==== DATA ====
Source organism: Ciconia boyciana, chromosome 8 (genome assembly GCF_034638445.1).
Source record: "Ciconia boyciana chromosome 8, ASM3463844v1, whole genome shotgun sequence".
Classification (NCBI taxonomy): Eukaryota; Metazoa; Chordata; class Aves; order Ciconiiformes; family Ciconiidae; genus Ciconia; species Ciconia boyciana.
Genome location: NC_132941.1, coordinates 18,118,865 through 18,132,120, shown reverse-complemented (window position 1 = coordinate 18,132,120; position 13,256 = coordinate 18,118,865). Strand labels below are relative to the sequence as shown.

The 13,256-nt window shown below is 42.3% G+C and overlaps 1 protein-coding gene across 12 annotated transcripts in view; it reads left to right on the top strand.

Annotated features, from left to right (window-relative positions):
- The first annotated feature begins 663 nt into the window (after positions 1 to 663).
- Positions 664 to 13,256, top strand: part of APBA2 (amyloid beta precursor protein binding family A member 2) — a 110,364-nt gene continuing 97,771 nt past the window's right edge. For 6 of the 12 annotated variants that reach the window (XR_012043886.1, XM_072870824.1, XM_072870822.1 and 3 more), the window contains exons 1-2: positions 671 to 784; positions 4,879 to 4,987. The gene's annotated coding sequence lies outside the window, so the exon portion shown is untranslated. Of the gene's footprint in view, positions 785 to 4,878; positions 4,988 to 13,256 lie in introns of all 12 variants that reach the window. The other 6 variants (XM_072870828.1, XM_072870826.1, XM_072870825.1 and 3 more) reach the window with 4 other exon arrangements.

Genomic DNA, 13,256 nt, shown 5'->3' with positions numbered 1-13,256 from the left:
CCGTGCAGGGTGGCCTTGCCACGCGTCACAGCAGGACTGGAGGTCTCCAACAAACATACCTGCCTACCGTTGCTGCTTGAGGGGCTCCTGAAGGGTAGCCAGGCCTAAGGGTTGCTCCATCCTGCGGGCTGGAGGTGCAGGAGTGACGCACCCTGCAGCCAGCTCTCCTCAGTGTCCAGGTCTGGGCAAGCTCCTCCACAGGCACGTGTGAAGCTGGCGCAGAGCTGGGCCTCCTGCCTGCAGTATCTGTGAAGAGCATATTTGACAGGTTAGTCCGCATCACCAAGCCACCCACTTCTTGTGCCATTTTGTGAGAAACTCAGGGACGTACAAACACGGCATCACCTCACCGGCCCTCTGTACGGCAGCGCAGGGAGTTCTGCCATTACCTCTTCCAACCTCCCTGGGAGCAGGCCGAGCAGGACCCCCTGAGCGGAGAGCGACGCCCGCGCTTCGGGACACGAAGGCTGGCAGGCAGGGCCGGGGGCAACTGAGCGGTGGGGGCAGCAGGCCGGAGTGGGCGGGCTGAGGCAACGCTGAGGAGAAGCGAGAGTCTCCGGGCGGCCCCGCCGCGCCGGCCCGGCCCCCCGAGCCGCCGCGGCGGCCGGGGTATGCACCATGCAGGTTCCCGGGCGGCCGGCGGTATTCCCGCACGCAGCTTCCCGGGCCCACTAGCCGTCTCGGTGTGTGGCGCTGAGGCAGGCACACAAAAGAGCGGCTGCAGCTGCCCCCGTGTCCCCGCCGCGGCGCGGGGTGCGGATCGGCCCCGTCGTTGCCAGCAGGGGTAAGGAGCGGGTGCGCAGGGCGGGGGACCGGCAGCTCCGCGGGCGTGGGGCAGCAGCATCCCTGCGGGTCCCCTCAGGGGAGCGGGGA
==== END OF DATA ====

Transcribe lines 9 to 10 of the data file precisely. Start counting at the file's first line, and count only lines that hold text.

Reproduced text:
Genomic DNA, 13,256 nt, shown 5'->3' with positions numbered 1-13,256 from the left:
CCGTGCAGGGTGGCCTTGCCACGCGTCACAGCAGGACTGGAGGTCTCCAACAAACATACCTGCCTACCGTTGCTGCTTGAGGGGCTCCTGAAGGGTAGCCAGGCCTAAGGGTTGCTCCATCCTGCGGGCTGGAGGTGCAGGAGTGACGCACCCTGCAGCCAGCTCTCCTCAGTGTCCAGGTCTGGGCAAGCTCCTCCACAGGCACGTGTGAAGCTGGCGCAGAGCTGGGCCTCCTGCCTGCAGTATCTGTGAAGAGCATATTTGACAGGTTAGTCCGCATCACCAAGCCACCCACTTCTTGTGCCATTTTGTGAGAAACTCAGGGACGTACAAACACGGCATCACCTCACCGGCCCTCTGTACGGCAGCGCAGGGAGTTCTGCCATTACCTCTTCCAACCTCCCTGGGAGCAGGCCGAGCAGGACCCCCTGAGCGGAGAGCGACGCCCGCGCTTCGGGACACGAAGGCTGGCAGGCAGGGCCGGGGGCAACTGAGCGGTGGGGGCAGCAGGCCGGAGTGGGCGGGCTGAGGCAACGCTGAGGAGAAGCGAGAGTCTCCGGGCGGCCCCGCCGCGCCGGCCCGGCCCCCCGAGCCGCCGCGGCGGCCGGGGTATGCACCATGCAGGTTCCCGGGCGGCCGGCGGTATTCCCGCACGCAGCTTCCCGGGCCCACTAGCCGTCTCGGTGTGTGGCGCTGAGGCAGGCACACAAAAGAGCGGCTGCAGCTGCCCCCGTGTCCCCGCCGCGGCGCGGGGTGCGGATCGGCCCCGTCGTTGCCAGCAGGGGTAAGGAGCGGGTGCGCAGGGCGGGGGACCGGCAGCTCCGCGGGCGTGGGGCAGCAGCATCCCTGCGGGTCCCCTCAGGGGAGCGGGGA